Unable to Save: Argentines Retreat as Inflation Soars to 104%

BUENOS AIRES (Reuters) – Argentina’s annual inflation rate rose to 104.3 percent in March, according to the official statistics agency. He said on Fridayone of the highest in the world, straining people’s wallets and fueling a cost-of-living crisis that has led to an increase in poverty.

The inflation reading for the month came in at 7.7%, well above analysts’ expectations of 7.1%, marking the fastest monthly rise in years and piling pressure on the government as it contends with angry voters ahead of elections in October.

“I try to think that one day we will be better off. But the inflation we have today in Argentina is awful. It’s like nothing has happened before,” said Claudia Hernandez, an employee of a publishing company.

“In my case, I don’t have the ability to save.”

The rise in prices led to a decline in salaries and the strength of spending, and raised the poverty level to nearly 40 percent, and weakened the popularity of the ruling Peronist coalition as the general elections approached.

The country, a major global exporter of grains, is also grappling with one of the worst droughts in history, which has devastated crops of soybeans, corn and wheat, decimating the economy with billions in lost exports and boosting domestic prices.

Now every trip to the supermarket is a reminder of the country’s inflationary crisis, the worst since 1991, which marked the end of a period of hyperinflation. Retiree Juan Tartara said prices rose with each weekly visit to the store.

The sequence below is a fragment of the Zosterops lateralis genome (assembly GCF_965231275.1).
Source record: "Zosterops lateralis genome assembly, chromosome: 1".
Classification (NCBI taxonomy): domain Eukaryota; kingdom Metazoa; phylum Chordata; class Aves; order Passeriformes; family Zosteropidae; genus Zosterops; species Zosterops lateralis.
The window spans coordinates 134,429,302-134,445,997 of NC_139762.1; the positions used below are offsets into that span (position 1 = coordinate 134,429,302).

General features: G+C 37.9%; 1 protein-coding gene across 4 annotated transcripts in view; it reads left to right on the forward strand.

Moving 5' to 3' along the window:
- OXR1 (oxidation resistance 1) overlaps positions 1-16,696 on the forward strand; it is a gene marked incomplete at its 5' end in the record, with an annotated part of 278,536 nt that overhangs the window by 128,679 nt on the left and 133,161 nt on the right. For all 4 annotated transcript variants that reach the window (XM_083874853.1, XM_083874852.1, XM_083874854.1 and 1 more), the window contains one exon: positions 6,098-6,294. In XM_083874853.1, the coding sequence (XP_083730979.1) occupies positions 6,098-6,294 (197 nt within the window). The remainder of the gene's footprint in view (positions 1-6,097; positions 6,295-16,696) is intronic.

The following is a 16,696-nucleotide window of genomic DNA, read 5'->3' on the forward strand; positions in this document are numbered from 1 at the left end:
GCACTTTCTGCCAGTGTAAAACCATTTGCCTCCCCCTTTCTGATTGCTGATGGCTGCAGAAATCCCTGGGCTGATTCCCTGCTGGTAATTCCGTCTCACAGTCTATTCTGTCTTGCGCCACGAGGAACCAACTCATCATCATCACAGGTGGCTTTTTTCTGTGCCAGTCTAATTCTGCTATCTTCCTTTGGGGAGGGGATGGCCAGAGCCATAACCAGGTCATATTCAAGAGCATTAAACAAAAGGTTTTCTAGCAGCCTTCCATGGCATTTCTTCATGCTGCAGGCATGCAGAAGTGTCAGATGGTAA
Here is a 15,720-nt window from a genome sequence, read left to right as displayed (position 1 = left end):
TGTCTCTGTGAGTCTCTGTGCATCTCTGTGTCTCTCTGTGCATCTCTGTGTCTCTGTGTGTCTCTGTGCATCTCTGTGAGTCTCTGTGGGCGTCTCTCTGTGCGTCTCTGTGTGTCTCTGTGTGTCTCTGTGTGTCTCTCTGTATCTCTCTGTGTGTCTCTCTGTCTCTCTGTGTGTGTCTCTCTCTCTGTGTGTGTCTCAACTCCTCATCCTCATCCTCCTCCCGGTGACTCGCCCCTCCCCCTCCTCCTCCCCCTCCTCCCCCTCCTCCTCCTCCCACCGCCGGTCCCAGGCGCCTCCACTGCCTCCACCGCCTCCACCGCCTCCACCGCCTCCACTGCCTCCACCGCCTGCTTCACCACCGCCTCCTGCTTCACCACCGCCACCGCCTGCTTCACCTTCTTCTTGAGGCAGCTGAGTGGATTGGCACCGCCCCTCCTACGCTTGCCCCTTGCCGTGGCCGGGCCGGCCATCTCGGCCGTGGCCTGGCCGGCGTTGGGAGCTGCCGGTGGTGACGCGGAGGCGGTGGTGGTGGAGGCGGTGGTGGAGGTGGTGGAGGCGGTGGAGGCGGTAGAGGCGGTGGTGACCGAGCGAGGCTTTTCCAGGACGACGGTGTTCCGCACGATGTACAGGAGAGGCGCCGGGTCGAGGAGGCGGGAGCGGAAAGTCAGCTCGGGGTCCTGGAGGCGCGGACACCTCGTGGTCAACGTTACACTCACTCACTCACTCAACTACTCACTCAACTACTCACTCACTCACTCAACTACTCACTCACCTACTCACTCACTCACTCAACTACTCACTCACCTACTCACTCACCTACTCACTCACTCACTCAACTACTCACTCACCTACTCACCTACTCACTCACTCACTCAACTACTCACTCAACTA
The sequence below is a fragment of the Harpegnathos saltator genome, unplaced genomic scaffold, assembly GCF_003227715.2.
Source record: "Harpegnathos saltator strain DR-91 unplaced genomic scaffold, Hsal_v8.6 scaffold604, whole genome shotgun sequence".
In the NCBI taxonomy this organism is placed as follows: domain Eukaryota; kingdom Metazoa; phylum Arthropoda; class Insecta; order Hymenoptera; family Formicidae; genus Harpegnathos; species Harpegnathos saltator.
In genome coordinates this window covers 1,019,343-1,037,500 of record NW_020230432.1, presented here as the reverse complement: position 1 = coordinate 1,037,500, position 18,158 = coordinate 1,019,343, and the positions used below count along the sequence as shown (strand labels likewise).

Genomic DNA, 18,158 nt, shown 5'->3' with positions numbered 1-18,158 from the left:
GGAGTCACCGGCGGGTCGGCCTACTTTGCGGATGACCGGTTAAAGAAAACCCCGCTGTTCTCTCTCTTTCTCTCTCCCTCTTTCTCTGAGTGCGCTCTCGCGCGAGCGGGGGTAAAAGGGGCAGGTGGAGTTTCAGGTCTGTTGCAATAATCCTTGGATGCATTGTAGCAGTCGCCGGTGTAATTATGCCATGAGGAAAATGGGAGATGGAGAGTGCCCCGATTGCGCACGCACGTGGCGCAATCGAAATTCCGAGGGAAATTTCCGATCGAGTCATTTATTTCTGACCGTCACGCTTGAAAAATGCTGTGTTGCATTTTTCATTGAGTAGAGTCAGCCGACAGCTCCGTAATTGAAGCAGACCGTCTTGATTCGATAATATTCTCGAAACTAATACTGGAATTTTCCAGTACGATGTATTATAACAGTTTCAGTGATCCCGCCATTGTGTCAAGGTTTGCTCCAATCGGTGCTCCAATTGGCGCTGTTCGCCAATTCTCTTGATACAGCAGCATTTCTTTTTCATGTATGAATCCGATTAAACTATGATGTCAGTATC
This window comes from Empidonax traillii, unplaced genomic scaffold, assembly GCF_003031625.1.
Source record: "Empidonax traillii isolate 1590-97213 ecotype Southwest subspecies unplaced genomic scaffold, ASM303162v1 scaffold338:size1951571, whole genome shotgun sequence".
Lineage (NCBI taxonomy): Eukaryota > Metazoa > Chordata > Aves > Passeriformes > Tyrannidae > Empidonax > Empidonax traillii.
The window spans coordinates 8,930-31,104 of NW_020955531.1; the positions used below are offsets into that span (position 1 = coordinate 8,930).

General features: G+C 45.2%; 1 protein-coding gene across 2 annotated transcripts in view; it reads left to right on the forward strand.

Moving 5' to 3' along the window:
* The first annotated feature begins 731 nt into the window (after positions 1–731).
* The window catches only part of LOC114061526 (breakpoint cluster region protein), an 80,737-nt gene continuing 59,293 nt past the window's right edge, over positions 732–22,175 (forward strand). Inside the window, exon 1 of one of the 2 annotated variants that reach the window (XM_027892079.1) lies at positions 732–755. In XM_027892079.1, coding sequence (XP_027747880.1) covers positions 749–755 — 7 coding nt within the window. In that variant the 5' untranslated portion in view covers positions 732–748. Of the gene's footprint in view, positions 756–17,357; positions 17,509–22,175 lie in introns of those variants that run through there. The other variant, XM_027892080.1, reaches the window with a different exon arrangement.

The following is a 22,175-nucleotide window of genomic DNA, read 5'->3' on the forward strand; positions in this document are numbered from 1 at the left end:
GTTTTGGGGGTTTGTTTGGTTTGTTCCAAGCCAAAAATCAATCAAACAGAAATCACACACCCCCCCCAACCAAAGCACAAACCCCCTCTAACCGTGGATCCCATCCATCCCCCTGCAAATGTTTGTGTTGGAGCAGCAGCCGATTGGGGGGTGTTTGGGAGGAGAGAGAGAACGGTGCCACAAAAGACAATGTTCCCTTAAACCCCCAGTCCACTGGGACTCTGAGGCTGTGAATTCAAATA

“Sometimes the food increases by 10% or 15%,” he said. “In one year, the price of beef has gone from about 1,000 pesos ($4.66), or 1,200 pesos, to 2,800 pesos.”

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Inflation is likely to be one of the crucial issues for voters in the October election, as libertarian economist Javier Milli gains momentum in the polls with his promises to breach the status quo.

President Alberto Fernandez’s approval rating has fallen as inflation has risen, and currently hovers above 20%. He has not yet confirmed whether he will seek re-election for a second term.

Paola Lavezzari, also in publishing, said inflation had forced her to tighten up and buy cheaper products.

“The first thing you lose is the quality of the product. Because what you used to consume is of better quality, today it becomes unaffordable,” she said.

“Things were always maybe 10 pesos more, but now it’s 100 pesos more. … When you do the monthly shopping trip, it’s a lot. The difference is huge.”

($1 = 214.6700 Argentine pesos)

(Reporting by Horacio Soria and Juan Bustamante) Writing by Ana Cathryn Brigida; Editing by Sandra Mahler

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